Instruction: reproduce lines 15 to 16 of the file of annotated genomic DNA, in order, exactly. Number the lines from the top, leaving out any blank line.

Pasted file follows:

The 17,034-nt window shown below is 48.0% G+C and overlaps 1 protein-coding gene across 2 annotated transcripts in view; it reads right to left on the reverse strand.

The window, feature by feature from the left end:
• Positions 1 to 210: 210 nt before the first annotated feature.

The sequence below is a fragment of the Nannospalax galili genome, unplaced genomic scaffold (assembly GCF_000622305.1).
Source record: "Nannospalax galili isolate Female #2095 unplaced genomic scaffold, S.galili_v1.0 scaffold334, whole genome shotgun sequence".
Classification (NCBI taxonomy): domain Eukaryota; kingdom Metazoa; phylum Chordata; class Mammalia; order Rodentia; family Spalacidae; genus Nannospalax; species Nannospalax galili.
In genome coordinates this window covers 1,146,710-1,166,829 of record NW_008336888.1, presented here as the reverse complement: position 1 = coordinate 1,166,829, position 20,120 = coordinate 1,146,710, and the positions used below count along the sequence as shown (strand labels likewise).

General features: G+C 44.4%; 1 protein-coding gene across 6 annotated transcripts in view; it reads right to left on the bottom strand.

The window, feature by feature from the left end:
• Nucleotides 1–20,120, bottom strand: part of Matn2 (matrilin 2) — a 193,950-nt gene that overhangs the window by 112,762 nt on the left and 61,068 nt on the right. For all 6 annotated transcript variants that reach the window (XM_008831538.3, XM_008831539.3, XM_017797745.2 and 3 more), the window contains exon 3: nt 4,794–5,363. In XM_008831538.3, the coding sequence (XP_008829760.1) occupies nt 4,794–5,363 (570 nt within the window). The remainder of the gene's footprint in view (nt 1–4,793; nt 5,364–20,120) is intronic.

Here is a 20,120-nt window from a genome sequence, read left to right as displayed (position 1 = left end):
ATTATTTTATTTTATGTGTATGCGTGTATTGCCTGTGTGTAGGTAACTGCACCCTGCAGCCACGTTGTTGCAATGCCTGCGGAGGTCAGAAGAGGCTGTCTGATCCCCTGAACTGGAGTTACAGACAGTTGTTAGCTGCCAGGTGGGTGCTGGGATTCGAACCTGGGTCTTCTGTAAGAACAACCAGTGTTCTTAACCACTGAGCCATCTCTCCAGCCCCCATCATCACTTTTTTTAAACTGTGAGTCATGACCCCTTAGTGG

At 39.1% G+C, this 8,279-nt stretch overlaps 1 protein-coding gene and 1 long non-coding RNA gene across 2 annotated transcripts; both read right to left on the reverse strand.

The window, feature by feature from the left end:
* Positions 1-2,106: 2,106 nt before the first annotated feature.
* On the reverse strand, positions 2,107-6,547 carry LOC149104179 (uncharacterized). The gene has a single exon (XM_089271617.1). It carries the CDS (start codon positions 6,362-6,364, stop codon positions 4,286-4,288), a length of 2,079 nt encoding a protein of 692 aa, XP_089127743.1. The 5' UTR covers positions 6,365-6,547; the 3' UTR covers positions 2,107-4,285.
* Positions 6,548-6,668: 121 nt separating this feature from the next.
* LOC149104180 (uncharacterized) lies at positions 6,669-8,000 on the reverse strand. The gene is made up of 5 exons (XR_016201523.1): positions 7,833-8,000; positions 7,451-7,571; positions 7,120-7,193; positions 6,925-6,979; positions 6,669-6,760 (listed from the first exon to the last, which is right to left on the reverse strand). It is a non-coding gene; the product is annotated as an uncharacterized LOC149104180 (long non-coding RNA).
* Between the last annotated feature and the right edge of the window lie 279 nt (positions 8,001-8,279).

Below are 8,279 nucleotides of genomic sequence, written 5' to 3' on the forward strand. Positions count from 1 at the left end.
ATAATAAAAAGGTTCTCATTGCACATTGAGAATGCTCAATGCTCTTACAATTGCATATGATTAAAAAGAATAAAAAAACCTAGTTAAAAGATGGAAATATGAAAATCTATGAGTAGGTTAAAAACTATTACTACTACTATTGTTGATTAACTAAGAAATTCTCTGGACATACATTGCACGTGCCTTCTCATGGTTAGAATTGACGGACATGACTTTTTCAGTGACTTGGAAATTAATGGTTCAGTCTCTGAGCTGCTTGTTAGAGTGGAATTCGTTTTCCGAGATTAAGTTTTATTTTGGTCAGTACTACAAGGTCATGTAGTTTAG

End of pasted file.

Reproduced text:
* Positions 1-2,106: 2,106 nt before the first annotated feature.
* On the reverse strand, positions 2,107-6,547 carry LOC149104179 (uncharacterized). The gene has a single exon (XM_089271617.1). It carries the CDS (start codon positions 6,362-6,364, stop codon positions 4,286-4,288), a length of 2,079 nt encoding a protein of 692 aa, XP_089127743.1. The 5' UTR covers positions 6,365-6,547; the 3' UTR covers positions 2,107-4,285.